Fraudsters are constantly on the prowl, and making use of phone and text – which millions of Britons interact with every day – to target unsuspecting victims. This was the case for Brian, a man who became embroiled in a dangerous scam, as shared by the Financial Ombudsman.
Brian received a message he thought was from his bank, and it looked legitimate.
This is because the message appeared in the same chain of messages on his phone as genuine correspondence he’d had from the provider in the past.
The text message warned there had been a fraudulent payment associated with his account, an update that understandably worried Brian.
He was told to phone his bank immediately, using the phone number provided in the text.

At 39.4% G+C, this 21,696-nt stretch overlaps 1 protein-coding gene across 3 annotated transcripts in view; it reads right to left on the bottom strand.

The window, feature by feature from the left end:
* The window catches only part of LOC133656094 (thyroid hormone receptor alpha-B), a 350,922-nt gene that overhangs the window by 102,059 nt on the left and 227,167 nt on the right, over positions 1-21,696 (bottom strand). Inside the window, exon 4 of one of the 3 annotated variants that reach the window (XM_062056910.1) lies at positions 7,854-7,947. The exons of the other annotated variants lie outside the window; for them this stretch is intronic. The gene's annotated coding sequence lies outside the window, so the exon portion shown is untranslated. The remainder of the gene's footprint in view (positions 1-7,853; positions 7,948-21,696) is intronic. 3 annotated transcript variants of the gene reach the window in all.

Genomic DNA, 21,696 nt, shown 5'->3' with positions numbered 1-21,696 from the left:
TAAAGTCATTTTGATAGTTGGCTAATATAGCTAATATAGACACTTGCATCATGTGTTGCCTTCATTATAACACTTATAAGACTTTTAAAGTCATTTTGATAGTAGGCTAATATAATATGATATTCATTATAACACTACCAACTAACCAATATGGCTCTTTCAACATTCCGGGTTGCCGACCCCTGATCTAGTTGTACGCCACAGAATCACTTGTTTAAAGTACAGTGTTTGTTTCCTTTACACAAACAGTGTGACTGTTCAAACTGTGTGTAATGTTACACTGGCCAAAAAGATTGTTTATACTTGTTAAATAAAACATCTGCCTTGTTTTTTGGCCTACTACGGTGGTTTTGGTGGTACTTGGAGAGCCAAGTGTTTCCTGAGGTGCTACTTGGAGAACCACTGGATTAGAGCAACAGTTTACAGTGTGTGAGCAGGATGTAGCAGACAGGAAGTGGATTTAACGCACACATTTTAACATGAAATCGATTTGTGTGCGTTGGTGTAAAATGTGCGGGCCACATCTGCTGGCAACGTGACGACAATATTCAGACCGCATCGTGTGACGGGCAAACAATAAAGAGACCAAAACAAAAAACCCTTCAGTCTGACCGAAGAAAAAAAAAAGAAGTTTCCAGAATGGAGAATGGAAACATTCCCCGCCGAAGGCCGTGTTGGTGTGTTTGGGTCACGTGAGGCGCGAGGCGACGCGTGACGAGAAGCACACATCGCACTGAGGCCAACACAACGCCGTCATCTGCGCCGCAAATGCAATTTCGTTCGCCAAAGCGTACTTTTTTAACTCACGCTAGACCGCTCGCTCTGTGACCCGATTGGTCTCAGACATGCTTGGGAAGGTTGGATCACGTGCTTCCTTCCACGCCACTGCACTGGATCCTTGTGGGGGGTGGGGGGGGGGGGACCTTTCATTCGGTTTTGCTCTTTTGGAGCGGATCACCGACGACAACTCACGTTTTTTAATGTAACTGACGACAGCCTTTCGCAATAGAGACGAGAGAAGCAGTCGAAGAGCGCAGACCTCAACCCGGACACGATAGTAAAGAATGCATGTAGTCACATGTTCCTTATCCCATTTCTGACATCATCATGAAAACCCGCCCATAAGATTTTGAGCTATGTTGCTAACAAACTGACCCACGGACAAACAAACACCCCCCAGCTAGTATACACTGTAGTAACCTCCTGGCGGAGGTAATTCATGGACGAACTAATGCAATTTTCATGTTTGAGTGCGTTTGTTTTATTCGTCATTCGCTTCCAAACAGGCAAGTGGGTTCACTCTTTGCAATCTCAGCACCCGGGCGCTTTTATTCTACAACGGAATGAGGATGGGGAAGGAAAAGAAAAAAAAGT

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Its website explained: “One ploy that criminals use to try to bypass our fraud checks is to make contact with you directly.
“This is typically a phone call, but can also be done using instant messaging services like WhatsApp or Facebook Messenger.
“Once a fraudster has found out what they need to know, they’ll tell you to take actions that will compromise your account.
“These include sharing one-time codes with them, replying to text alerts incorrectly or deleting your mobile banking app.”
As a result, HSBC has urged people to be especially careful when replying to text alerts.
If they do so incorrectly, they could inadvertently confirm a fraudulent transaction as genuine.
HSBC added: “If someone tries to convince you over the phone to ignore the instructions in a text alert, that’s a tell-tale sign it’s a fraudster.”
With regards to scams such as those Brian encountered, HSBC highlighted a major warning flag.
If someone gets a call out of the blue claiming to be from their bank, they should hang up immediately.
They can then call back on a number they know to be genuine to ensure their safety.